MOGRA SNACK BOWL
A cute bowl for nuts, wasabi peas, fruit slivers, and all kinds of small treats that make up your snack menu
Craft Type: Studio Pottery
The incurved edges of this hand-thrown ceramic snack bowl are subtle but noticeable, and lend it a cute, charming touch. There are a hundred ways to use this simple bowl for snacks, whether sweet or savoury. Or just leave in some fox nuts in the bowl at the bar table and let it do the rest.
This ceramic snack bowl is handmade by artisans in Karnataka, and is a part of Ikai Asai’s studio pottery collection of clayware, made by potters in studios across India.
This product is handcrafted and therefore slight variations in colours, textures and forms are inevitable and aren’t flaws.
Made in: Karnataka
Dimensions (cm): Length: 12.1, Height: 7, Breadth: 12.1, DIA-12.1X7
No. of pieces in a set: 1, one small bowl
Clay, a natural material, is used to make ceramic wares. It is kneaded and then thrown on a pottery wheel, where it is shaped by hand into this product. The clay product then goes through the process of bisque firing, glaze application, drying, and then glaze firing to make the final ceramic product.
Pottery in the Indian subcontinent has a long history — it has existed as a craft form for centuries. Evidence of earthenware has been found in the early settlements of Lahuradewa and later during the Indus Valley Civilization. Recent times have seen pottery taking on modern design sensibilities, aided by artists and potters that are breathing new life into the craft form. Studio pottery in India is said to have been started by Rabindranath Tagore in Shantiniketan, West Bengal. It further branched out into two styles, which developed in Delhi under Gurcharan Singh and in Pondicherry under Ray Meeker’s Golden Bridge Pottery.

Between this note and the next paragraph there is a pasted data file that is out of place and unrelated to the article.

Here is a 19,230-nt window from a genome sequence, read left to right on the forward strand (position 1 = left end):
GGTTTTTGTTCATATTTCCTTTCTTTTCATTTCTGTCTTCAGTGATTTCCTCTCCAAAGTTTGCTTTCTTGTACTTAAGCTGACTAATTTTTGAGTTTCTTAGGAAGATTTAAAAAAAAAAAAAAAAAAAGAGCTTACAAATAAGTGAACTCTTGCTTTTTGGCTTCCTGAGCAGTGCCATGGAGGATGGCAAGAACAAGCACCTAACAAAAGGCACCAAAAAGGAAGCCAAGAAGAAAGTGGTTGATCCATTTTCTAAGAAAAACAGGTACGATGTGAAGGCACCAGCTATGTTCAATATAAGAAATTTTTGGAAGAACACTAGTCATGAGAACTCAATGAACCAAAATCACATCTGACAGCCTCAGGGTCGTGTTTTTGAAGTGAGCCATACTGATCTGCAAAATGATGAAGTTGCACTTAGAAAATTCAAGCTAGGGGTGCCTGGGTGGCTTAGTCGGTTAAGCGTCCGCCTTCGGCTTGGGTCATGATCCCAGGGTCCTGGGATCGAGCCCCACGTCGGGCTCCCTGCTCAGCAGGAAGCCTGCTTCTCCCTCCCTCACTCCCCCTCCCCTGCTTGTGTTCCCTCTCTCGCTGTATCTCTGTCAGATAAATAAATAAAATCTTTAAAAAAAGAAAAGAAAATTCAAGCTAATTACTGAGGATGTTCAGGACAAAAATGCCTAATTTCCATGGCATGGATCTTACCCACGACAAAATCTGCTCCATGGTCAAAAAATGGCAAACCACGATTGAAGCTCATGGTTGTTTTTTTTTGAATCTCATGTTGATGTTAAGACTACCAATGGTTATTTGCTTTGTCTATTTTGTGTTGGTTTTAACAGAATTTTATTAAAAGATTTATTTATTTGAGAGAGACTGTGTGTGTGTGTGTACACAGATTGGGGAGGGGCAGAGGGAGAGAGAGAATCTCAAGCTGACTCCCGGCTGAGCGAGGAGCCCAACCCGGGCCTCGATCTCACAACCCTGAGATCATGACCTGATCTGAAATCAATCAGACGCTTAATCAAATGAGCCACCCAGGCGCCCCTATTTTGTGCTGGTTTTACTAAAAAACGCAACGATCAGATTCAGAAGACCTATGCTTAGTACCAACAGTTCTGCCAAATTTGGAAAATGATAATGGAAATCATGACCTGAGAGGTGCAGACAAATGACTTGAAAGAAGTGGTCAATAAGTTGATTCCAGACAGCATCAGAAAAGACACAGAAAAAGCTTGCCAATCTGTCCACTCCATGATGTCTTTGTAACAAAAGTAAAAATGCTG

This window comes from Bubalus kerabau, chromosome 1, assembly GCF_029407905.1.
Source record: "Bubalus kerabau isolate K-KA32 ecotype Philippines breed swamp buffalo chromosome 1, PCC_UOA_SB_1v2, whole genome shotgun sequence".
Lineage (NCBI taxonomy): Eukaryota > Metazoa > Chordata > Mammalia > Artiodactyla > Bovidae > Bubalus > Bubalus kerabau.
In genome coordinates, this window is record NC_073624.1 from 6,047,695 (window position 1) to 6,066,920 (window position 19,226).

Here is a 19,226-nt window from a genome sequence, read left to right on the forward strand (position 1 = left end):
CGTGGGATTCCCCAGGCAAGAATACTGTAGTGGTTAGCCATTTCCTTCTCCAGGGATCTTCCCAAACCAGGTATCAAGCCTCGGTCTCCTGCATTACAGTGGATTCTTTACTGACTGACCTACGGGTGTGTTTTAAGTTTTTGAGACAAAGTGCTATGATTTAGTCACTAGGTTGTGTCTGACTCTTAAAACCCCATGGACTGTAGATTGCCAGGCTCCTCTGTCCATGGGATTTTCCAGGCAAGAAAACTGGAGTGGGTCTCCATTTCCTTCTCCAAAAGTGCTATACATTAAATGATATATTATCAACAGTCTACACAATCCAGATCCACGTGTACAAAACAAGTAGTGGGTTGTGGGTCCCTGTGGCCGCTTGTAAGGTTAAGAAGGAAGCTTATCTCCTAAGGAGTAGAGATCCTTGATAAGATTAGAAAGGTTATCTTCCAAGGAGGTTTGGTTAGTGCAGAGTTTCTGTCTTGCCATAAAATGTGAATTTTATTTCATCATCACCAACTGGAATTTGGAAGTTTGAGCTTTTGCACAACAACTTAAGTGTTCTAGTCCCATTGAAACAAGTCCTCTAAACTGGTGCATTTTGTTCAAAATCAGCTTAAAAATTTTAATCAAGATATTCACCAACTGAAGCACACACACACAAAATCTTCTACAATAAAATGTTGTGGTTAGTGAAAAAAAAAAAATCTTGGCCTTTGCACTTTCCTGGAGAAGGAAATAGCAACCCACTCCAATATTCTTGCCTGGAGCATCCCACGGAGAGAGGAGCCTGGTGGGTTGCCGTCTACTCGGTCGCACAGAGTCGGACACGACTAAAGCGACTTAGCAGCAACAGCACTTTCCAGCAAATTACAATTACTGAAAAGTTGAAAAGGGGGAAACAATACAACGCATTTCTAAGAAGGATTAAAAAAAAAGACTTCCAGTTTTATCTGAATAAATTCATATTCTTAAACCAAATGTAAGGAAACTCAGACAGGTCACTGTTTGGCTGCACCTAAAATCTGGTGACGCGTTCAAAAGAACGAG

- Wash by hand only, using a mild dishwashing soap. Dry using a soft towel or tissue. Avoid stacking ceramic dishes in the sink.
- While stacking for storage, consider using tissue in between ceramic dishes.
- This ceramic product is microwave-safe.